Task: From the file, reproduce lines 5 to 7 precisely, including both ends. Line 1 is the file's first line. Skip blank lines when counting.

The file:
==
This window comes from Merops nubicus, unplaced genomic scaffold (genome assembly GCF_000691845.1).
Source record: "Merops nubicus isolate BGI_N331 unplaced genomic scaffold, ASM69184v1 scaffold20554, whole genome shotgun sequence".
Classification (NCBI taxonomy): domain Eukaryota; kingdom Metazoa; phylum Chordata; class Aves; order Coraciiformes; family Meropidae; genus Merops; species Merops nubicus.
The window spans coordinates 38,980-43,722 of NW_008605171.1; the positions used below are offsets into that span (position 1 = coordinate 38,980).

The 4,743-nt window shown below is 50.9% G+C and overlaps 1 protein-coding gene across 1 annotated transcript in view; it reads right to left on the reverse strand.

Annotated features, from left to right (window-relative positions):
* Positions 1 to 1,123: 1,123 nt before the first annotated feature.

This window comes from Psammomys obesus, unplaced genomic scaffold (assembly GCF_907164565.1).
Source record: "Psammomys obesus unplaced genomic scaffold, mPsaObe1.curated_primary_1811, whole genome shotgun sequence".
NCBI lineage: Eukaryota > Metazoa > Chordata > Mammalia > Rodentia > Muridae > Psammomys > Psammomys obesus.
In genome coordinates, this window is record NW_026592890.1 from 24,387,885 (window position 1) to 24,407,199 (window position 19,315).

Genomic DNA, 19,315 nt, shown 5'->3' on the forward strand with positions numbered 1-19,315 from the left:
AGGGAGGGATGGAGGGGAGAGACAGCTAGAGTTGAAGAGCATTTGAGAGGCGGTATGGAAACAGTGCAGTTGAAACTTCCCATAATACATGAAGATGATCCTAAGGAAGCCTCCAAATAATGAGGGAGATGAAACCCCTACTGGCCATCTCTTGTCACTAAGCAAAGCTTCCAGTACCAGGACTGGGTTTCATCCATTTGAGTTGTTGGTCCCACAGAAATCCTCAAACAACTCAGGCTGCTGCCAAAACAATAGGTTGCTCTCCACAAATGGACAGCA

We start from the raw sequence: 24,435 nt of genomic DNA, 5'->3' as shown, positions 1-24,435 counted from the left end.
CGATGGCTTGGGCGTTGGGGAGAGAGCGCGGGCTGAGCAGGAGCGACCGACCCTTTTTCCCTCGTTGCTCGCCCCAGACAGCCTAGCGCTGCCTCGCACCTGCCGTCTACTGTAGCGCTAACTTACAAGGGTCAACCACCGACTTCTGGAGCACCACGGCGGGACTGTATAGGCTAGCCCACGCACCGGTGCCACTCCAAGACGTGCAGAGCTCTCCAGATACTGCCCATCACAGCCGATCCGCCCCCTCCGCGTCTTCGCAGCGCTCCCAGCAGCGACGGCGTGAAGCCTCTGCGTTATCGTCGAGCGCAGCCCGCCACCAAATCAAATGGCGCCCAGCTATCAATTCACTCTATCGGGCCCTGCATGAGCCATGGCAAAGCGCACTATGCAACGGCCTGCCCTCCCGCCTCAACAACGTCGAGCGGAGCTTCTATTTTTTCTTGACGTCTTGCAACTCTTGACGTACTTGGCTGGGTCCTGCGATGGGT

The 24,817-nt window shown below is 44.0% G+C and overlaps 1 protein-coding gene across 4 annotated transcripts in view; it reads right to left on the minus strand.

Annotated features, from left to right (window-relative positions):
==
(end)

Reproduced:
The 4,743-nt window shown below is 50.9% G+C and overlaps 1 protein-coding gene across 1 annotated transcript in view; it reads right to left on the reverse strand.

Annotated features, from left to right (window-relative positions):
* Positions 1 to 1,123: 1,123 nt before the first annotated feature.